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Hyderabad, April 4 Corporate houses which promote an insurance company can now foray into insurance broking as well without any regulatory hassles.

Keeping in view the international experience and practice, the Insurance Regulatory and Development Authority (IRDA) has decided that corporate houses can have both insurance companies and broking activity subject to certain safeguards, according to a circular hosted on its Web site.

Governing standards

“It was felt that organisations with high standard of corporate governance alone may be permitted to establish/continue insurance broking companies governed by certain conditions,” the circular said.

According to the safeguards listed out by IRDA, the promoter (of both insurance company and broking firm) should submit an undertaking to the regulator that none of the clients within the promoter group will be compelled to use the broker for their insurance requirements.

The insurer within the group should also give an undertaking that it would not pay higher remuneration to the broker for the same class of insurance or insurance product; an audit certificate on compliance with the undertaking should be filed annually with the audited accounts of the insurer.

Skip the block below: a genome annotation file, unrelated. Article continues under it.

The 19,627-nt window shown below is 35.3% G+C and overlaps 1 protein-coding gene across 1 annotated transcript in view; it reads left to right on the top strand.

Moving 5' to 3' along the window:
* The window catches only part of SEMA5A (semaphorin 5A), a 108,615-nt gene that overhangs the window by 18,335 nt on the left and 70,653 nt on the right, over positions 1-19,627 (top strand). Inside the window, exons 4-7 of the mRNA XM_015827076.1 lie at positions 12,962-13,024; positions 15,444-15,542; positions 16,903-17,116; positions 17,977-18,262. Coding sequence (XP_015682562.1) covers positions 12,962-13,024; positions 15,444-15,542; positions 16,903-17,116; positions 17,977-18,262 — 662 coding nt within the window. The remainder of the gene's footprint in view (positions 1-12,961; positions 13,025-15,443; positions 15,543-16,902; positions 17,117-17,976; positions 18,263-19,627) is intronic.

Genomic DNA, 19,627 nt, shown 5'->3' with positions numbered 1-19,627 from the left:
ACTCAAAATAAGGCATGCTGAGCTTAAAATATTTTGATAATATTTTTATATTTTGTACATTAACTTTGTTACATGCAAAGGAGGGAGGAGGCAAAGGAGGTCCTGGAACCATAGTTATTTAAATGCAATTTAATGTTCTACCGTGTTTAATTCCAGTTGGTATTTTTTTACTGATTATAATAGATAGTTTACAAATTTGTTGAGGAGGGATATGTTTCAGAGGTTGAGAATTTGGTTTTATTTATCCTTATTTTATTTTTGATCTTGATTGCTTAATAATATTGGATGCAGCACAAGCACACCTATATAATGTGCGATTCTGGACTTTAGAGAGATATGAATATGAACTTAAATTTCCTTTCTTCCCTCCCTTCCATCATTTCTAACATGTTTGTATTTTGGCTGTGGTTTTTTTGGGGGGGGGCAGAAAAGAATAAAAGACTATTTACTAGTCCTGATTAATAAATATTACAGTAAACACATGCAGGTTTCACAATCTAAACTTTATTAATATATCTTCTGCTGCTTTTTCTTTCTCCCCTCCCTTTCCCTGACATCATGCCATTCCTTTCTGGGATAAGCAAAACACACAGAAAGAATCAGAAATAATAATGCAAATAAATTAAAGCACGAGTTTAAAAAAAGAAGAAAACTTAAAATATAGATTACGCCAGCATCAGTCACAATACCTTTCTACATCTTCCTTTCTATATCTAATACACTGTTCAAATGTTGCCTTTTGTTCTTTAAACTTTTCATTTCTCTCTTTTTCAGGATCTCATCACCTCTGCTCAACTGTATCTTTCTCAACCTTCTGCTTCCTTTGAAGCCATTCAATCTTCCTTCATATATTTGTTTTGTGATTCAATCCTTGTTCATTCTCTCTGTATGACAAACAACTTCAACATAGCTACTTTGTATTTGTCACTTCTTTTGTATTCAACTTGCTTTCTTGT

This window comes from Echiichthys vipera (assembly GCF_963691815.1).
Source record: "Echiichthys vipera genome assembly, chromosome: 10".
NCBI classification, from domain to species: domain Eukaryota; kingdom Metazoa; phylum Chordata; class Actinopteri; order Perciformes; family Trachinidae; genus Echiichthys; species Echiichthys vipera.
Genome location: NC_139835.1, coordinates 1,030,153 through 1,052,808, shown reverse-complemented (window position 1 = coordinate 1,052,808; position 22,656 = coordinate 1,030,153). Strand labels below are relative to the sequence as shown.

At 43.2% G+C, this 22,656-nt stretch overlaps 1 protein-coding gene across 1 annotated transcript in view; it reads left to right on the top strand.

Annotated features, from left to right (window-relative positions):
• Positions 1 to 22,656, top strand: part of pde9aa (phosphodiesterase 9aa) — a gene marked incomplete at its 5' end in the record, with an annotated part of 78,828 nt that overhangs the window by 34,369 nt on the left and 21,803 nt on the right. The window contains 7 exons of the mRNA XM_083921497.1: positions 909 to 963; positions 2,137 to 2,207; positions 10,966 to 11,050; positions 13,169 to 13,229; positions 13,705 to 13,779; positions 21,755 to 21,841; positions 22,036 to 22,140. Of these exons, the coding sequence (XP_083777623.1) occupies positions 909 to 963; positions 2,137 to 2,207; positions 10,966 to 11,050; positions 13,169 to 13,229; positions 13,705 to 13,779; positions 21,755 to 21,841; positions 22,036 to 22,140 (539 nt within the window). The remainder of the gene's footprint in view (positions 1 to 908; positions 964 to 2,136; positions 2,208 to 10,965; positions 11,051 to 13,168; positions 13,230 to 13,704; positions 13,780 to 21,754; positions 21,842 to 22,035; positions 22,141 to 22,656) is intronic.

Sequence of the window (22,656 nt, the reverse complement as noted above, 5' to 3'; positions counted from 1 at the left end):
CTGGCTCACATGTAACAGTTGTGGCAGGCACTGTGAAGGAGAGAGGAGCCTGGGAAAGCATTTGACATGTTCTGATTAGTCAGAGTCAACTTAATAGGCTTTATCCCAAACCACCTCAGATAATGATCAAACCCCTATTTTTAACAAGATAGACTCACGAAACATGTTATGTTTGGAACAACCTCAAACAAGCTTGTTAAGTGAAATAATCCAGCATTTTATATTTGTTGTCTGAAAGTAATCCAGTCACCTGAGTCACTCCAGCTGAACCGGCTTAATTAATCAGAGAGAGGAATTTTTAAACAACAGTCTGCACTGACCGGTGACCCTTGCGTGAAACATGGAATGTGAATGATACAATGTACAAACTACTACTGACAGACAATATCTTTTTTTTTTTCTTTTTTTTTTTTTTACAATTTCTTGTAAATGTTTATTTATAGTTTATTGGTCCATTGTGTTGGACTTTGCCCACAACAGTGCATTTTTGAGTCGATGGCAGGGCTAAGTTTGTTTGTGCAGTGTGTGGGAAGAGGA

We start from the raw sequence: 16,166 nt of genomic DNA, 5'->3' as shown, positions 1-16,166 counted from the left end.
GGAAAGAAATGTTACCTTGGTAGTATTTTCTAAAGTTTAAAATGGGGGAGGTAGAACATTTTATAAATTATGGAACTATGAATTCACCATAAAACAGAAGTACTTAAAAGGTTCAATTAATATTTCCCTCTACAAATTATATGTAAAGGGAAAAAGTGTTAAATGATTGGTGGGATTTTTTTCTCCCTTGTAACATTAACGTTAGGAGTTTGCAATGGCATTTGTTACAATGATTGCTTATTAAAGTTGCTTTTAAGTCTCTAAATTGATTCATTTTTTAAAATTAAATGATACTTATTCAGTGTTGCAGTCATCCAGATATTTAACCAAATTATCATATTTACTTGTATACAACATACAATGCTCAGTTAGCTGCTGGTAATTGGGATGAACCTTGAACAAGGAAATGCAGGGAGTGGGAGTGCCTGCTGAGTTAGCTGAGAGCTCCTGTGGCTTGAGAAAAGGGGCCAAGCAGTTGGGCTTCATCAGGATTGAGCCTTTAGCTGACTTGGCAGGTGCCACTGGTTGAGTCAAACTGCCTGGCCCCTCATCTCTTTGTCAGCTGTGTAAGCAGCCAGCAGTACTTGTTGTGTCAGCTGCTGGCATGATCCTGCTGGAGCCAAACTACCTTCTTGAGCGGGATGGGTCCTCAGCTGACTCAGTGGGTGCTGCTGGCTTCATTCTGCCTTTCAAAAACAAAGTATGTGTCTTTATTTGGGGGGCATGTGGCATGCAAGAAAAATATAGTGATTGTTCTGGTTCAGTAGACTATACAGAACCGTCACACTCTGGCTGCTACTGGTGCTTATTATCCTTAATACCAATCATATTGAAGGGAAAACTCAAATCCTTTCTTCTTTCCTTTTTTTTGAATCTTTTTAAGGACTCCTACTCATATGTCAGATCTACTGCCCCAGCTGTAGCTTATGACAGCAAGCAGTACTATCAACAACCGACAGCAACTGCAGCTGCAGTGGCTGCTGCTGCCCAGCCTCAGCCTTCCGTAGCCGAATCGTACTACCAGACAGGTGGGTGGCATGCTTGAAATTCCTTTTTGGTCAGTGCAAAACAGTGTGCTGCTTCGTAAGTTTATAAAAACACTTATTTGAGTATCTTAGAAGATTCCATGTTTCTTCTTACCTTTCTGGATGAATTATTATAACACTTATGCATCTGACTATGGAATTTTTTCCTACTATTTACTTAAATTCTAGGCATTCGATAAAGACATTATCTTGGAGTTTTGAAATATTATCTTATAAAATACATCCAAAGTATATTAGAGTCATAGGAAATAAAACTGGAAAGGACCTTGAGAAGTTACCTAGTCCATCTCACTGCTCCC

Quoting terms

Further, it should not quote terms to the broker that are more favourable than the terms quoted to the other brokers, and desist from designing special insurance products for sale exclusively through the broker.

The IRDA had also prescribed a number of obligations for the broker firm including that it should make an explicit disclosure of its being a sister company of the insurer within the same promoter group.

Regulation 20

The above prudential requirements were in addition to the requirements stipulated under Regulation 20 of the IRDA (Brokers Regulation), the circular said.

The Regulation 20 prescribes that the business of the insurance broker shall be carried in such a manner that not more than 50 per cent of the premium in the first year of the business, 40 per cent of the premium in the second year and 30 per cent of the premium in the third year of business onwards shall emanate from any one client.

(This article was published in the Business Line print edition dated April 5, 2008)
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